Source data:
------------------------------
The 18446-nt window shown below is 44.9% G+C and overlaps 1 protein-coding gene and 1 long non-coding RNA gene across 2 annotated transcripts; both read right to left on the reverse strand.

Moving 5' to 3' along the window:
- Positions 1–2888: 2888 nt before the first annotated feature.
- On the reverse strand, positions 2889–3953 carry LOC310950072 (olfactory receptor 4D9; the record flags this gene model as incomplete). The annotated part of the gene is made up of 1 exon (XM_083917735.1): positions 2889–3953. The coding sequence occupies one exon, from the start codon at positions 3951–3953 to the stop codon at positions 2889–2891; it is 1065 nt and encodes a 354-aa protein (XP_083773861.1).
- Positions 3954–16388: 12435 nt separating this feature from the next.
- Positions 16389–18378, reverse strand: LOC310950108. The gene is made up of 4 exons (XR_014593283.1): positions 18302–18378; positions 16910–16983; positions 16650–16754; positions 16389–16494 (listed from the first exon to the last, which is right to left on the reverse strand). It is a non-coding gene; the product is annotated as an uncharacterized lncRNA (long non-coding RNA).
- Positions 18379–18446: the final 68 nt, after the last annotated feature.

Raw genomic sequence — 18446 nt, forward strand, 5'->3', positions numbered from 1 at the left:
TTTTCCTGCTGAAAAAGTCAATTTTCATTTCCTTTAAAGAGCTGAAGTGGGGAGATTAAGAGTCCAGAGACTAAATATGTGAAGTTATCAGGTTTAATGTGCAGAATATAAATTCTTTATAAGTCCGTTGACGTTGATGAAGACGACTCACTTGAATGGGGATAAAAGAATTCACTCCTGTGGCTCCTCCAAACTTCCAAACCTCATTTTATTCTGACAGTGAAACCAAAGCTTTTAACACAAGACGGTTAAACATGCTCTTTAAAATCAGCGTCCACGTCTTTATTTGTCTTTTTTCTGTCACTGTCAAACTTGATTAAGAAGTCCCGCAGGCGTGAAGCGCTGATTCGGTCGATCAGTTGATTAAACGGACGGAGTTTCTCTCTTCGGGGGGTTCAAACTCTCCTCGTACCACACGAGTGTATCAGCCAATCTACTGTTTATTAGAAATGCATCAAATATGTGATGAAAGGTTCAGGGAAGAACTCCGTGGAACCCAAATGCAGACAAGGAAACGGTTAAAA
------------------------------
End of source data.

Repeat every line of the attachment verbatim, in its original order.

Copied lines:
The 18446-nt window shown below is 44.9% G+C and overlaps 1 protein-coding gene and 1 long non-coding RNA gene across 2 annotated transcripts; both read right to left on the reverse strand.

Moving 5' to 3' along the window:
- Positions 1–2888: 2888 nt before the first annotated feature.
- On the reverse strand, positions 2889–3953 carry LOC310950072 (olfactory receptor 4D9; the record flags this gene model as incomplete). The annotated part of the gene is made up of 1 exon (XM_083917735.1): positions 2889–3953. The coding sequence occupies one exon, from the start codon at positions 3951–3953 to the stop codon at positions 2889–2891; it is 1065 nt and encodes a 354-aa protein (XP_083773861.1).
- Positions 3954–16388: 12435 nt separating this feature from the next.
- Positions 16389–18378, reverse strand: LOC310950108. The gene is made up of 4 exons (XR_014593283.1): positions 18302–18378; positions 16910–16983; positions 16650–16754; positions 16389–16494 (listed from the first exon to the last, which is right to left on the reverse strand). It is a non-coding gene; the product is annotated as an uncharacterized lncRNA (long non-coding RNA).
- Positions 18379–18446: the final 68 nt, after the last annotated feature.

Raw genomic sequence — 18446 nt, forward strand, 5'->3', positions numbered from 1 at the left:
TTTTCCTGCTGAAAAAGTCAATTTTCATTTCCTTTAAAGAGCTGAAGTGGGGAGATTAAGAGTCCAGAGACTAAATATGTGAAGTTATCAGGTTTAATGTGCAGAATATAAATTCTTTATAAGTCCGTTGACGTTGATGAAGACGACTCACTTGAATGGGGATAAAAGAATTCACTCCTGTGGCTCCTCCAAACTTCCAAACCTCATTTTATTCTGACAGTGAAACCAAAGCTTTTAACACAAGACGGTTAAACATGCTCTTTAAAATCAGCGTCCACGTCTTTATTTGTCTTTTTTCTGTCACTGTCAAACTTGATTAAGAAGTCCCGCAGGCGTGAAGCGCTGATTCGGTCGATCAGTTGATTAAACGGACGGAGTTTCTCTCTTCGGGGGGTTCAAACTCTCCTCGTACCACACGAGTGTATCAGCCAATCTACTGTTTATTAGAAATGCATCAAATATGTGATGAAAGGTTCAGGGAAGAACTCCGTGGAACCCAAATGCAGACAAGGAAACGGTTAAAA